Often thought of only in the same breath as school uniforms and cheap suits, navy is not a colour commonly associated with the home. Although blue is often cited as the UK’s favourite colour, this generally refers to its brighter, lighter variants, shades which recall calm seas and clear skies, whereas navy is closer to black. Certainly, a room entirely decorated in a darker hue of blue could feel oppressive as blue, by its very nature, can veer towards to the unemotional and cold, especially when viewed in our Northern light. Thus its popularity owes more to its positive associations — intelligence, serenity, trust and clarity — than its practical application at home.
Nevertheless, this is a colour, that when used well, can imbue a crisp sense of order to any scheme, because it’s a disciplined hue that also has great depth of character. In women’s fashion, it’s often perceived as the soft alternative to black, as where the latter can be an auto default, navy implies a choice — less strict, more strength. However navy can also rather ramp up and intensify the colour’s inherent traits to a point that could be uncomfortable, think dominating, heavy, authoritarian or claustrophobic. Albeit, in my opinion, this would only be the case if the entire envelope of a room were to be decorated exclusively in navy.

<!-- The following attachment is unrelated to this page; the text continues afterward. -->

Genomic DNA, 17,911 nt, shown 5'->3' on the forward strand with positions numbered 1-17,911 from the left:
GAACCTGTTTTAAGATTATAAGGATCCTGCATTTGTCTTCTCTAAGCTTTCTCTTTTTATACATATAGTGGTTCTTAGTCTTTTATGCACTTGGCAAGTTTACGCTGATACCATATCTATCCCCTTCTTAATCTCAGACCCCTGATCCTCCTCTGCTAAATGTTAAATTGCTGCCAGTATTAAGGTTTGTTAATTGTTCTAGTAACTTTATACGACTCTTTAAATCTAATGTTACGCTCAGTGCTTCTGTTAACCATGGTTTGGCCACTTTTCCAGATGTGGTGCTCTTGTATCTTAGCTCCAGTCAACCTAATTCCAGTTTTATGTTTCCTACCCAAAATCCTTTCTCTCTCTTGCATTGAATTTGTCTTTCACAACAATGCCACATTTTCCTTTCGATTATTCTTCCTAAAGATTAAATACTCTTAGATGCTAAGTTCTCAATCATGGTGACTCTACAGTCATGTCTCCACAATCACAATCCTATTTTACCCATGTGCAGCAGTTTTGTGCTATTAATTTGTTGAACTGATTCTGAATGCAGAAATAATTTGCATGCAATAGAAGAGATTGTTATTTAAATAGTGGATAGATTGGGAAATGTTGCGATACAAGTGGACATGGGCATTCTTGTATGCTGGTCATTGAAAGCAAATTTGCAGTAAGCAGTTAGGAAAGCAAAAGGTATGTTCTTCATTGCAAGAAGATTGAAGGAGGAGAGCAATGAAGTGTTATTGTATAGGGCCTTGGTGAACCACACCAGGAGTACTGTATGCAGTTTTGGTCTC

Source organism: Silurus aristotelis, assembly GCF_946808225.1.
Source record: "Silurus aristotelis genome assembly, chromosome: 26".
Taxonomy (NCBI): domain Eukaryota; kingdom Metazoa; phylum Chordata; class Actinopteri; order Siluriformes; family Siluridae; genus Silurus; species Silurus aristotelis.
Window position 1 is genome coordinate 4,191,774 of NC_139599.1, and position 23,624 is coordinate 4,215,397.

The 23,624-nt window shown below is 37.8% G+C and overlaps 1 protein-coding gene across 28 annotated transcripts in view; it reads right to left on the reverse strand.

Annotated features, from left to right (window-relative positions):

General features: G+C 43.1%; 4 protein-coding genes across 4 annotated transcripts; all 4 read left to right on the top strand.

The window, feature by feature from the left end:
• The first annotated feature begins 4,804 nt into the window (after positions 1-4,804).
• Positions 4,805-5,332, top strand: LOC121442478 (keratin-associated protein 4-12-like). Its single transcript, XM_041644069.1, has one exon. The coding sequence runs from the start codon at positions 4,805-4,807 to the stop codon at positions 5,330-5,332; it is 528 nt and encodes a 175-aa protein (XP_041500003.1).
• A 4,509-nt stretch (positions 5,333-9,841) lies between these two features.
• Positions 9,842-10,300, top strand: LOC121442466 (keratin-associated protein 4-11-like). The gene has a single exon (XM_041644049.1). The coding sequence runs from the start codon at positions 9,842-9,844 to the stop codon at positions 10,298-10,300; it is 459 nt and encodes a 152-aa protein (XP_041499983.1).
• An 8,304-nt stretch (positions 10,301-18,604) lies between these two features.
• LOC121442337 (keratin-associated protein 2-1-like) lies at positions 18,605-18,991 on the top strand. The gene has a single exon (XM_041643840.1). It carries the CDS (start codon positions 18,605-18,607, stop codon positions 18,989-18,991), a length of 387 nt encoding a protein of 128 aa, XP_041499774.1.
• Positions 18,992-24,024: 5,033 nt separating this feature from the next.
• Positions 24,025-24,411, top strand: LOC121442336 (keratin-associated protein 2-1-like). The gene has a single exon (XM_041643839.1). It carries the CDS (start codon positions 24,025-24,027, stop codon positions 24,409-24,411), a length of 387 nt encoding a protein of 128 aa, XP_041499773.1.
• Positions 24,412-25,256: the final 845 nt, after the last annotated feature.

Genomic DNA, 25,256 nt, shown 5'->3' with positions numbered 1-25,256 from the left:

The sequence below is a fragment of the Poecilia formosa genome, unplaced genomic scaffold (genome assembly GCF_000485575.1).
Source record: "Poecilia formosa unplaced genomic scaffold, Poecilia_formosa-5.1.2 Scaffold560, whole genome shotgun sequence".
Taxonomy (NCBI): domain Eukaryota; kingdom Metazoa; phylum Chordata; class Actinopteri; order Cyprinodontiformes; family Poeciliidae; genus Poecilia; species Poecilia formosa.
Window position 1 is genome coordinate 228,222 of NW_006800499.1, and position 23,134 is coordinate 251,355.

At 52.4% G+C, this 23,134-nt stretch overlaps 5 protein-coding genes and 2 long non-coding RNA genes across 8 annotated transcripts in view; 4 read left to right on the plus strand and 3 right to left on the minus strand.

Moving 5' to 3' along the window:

So how to use it well? Just as with uniforms, it looks super smart against a white shirt and shiny black shoes, so too at home. Some of my favourite combinations are to deliberately pair it with materials that really are it’s polar opposite eg rattan, wicker and pale woods, alternatively to partner it with bold prints and patterns, whether for accessories such as cushions and rugs or wallpaper and tiles. Thus its strictness is offset, allowing it to simply add rigour to something that might otherwise feel over the top or out of place. Consider it as a touch of cool, a dose of sophistication, or a sense of sharpness to underpin more light-hearted decor moments, and you can’t go wrong.
Three of my favourite navy paints…
Midnight navy from Crown Paints (a rich blue toned down with a smudge of grey)
Breton Blue from Dulux (one semi-tone lighter than the above)
Carbon Blue from Fired Earth (a classic warm navy)